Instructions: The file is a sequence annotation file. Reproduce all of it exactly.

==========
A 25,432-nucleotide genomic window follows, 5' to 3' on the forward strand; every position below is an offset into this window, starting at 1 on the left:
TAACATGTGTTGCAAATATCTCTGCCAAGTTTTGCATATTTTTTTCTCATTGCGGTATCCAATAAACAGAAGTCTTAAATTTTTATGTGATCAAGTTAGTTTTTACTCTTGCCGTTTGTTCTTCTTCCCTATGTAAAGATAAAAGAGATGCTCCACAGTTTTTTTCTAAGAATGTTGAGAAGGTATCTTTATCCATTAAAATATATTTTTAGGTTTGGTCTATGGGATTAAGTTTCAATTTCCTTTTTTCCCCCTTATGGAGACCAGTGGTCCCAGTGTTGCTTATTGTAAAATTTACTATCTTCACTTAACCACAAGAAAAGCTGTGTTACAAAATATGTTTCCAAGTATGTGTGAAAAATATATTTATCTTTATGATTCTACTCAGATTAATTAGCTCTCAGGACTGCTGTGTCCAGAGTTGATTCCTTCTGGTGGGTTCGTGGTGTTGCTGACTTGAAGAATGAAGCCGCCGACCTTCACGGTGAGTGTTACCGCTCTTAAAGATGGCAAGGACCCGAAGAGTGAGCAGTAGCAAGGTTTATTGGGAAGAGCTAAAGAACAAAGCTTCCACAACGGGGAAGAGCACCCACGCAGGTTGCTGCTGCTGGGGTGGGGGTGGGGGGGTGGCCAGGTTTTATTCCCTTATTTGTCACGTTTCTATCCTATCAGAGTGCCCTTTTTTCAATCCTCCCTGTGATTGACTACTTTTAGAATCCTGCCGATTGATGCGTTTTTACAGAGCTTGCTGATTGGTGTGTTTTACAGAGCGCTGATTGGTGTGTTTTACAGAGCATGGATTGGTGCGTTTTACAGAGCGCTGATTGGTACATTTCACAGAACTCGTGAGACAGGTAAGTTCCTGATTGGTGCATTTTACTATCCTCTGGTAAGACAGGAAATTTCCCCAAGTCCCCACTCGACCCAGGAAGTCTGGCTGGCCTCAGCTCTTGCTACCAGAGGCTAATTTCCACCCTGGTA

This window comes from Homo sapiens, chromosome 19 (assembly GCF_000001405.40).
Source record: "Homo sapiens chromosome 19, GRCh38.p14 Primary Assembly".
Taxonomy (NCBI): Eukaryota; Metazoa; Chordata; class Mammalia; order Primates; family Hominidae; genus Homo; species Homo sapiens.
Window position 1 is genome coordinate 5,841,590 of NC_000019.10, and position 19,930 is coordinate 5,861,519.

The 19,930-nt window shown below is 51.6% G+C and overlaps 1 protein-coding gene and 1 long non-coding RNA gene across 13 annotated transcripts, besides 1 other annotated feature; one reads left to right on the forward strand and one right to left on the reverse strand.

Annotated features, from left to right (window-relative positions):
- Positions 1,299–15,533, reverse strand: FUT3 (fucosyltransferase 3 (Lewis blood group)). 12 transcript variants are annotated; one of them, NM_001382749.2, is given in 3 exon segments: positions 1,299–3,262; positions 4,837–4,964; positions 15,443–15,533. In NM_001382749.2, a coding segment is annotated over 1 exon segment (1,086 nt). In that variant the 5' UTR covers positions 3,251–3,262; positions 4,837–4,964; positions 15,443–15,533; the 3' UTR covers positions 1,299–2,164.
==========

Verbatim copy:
A 25,432-nucleotide genomic window follows, 5' to 3' on the forward strand; every position below is an offset into this window, starting at 1 on the left:
TAACATGTGTTGCAAATATCTCTGCCAAGTTTTGCATATTTTTTTCTCATTGCGGTATCCAATAAACAGAAGTCTTAAATTTTTATGTGATCAAGTTAGTTTTTACTCTTGCCGTTTGTTCTTCTTCCCTATGTAAAGATAAAAGAGATGCTCCACAGTTTTTTTCTAAGAATGTTGAGAAGGTATCTTTATCCATTAAAATATATTTTTAGGTTTGGTCTATGGGATTAAGTTTCAATTTCCTTTTTTCCCCCTTATGGAGACCAGTGGTCCCAGTGTTGCTTATTGTAAAATTTACTATCTTCACTTAACCACAAGAAAAGCTGTGTTACAAAATATGTTTCCAAGTATGTGTGAAAAATATATTTATCTTTATGATTCTACTCAGATTAATTAGCTCTCAGGACTGCTGTGTCCAGAGTTGATTCCTTCTGGTGGGTTCGTGGTGTTGCTGACTTGAAGAATGAAGCCGCCGACCTTCACGGTGAGTGTTACCGCTCTTAAAGATGGCAAGGACCCGAAGAGTGAGCAGTAGCAAGGTTTATTGGGAAGAGCTAAAGAACAAAGCTTCCACAACGGGGAAGAGCACCCACGCAGGTTGCTGCTGCTGGGGTGGGGGTGGGGGGGTGGCCAGGTTTTATTCCCTTATTTGTCACGTTTCTATCCTATCAGAGTGCCCTTTTTTCAATCCTCCCTGTGATTGACTACTTTTAGAATCCTGCCGATTGATGCGTTTTTACAGAGCTTGCTGATTGGTGTGTTTTACAGAGCGCTGATTGGTGTGTTTTACAGAGCATGGATTGGTGCGTTTTACAGAGCGCTGATTGGTACATTTCACAGAACTCGTGAGACAGGTAAGTTCCTGATTGGTGCATTTTACTATCCTCTGGTAAGACAGGAAATTTCCCCAAGTCCCCACTCGACCCAGGAAGTCTGGCTGGCCTCAGCTCTTGCTACCAGAGGCTAATTTCCACCCTGGTA

This window comes from Homo sapiens, chromosome 19 (assembly GCF_000001405.40).
Source record: "Homo sapiens chromosome 19, GRCh38.p14 Primary Assembly".
Taxonomy (NCBI): Eukaryota; Metazoa; Chordata; class Mammalia; order Primates; family Hominidae; genus Homo; species Homo sapiens.
Window position 1 is genome coordinate 5,841,590 of NC_000019.10, and position 19,930 is coordinate 5,861,519.

The 19,930-nt window shown below is 51.6% G+C and overlaps 1 protein-coding gene and 1 long non-coding RNA gene across 13 annotated transcripts, besides 1 other annotated feature; one reads left to right on the forward strand and one right to left on the reverse strand.

Annotated features, from left to right (window-relative positions):
- Positions 1,299–15,533, reverse strand: FUT3 (fucosyltransferase 3 (Lewis blood group)). 12 transcript variants are annotated; one of them, NM_001382749.2, is given in 3 exon segments: positions 1,299–3,262; positions 4,837–4,964; positions 15,443–15,533. In NM_001382749.2, a coding segment is annotated over 1 exon segment (1,086 nt). In that variant the 5' UTR covers positions 3,251–3,262; positions 4,837–4,964; positions 15,443–15,533; the 3' UTR covers positions 1,299–2,164.